"Parting is such sweet sorrow." Shakespeare had it right - and not just when it comes to love. That phrase can resonate equally well when we find it is time to move on to a new job or company. Even the best of leaders in the best of companies may find it necessary to make a move at some point in their career. Have you ever stayed in a position when it was no longer beneficial to you, frozen by pangs of separation? When is it time to go? The go or stay decision could be one of the most critical career decisions you make. Here are some considerations.
The Party's Over
Most of us join a company expecting to be there until we retire, but it doesn't always work out that way. Events or circumstances often lead us to that crucial decision to depart.
Been there, done that. The challenge is gone. The work seems repetitive and the opportunity for new challenges appears dim. You're concerned that your skills will atrophy in this static environment. It is time to go.
Company-itis. Your company is sick. Revenue is down, profits are a thing of the past, and expenses have been cut to the bone. Understanding whether the company is in a death spiral or just suffering a temporary down cycle can be the key to a quality decision on your part. Hard times can be full of opportunities for dedicated employees willing to stick it out, so be sure to consider that before making the decision to leave.
A new order. Reorganisations can derail careers. Roles change, power shifts, new players emerge. All the effort in building a relationship and credibility with your boss feels wasted when a new leader arrives. If you think the investment necessary to re-establish relationships will be too great, then it may be time to leave. But be sure to recognise that any new opportunity in another company will require an even greater investment - without the support of your established network.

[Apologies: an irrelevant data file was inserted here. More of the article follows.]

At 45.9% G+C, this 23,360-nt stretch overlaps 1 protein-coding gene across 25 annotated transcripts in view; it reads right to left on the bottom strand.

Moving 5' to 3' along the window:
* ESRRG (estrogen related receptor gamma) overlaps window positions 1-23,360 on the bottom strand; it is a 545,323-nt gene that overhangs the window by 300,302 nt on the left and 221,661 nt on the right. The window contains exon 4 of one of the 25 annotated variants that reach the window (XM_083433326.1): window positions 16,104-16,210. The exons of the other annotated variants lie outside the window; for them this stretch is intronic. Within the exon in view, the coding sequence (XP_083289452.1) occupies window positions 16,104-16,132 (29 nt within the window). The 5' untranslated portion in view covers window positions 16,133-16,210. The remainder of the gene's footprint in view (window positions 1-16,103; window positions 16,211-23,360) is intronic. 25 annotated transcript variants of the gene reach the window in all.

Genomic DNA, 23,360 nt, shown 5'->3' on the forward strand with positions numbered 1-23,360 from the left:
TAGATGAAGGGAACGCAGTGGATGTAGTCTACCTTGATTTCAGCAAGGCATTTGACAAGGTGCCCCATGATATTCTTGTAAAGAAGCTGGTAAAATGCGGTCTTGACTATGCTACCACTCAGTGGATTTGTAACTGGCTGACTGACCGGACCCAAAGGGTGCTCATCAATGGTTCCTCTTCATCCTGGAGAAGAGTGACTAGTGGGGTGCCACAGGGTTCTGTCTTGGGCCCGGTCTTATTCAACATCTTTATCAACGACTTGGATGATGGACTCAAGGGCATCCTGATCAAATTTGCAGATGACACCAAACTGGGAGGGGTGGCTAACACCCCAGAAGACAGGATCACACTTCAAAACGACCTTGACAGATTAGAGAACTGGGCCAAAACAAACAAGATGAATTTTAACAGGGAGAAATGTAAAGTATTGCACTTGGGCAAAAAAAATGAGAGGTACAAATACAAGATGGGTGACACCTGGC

A tarnished image. Does your star shine less brightly? Your status may have changed in the company. Unfortunately, performance appraisals are not always good clues to how you are perceived. Assess the environmental clues. Are you listened to? Is your advice sought after? Do you get invited to the key meetings? Do your compensation and perks match your contributions? Keeping a heads-up approach to understanding your value will enable you to see its diminution early. If the situation can't be corrected, it may be time to leave.
There are also other signals that can provide encouragement for making that move. Maybe you hit the glass ceiling. Alternatively, if you've had a significant failure in a risk-averse company, you may not be able to recover. Even a major success can be a trigger ("How can she ever top that?"). Whatever the reasons, making the decision to move requires careful thought and lots of courage.
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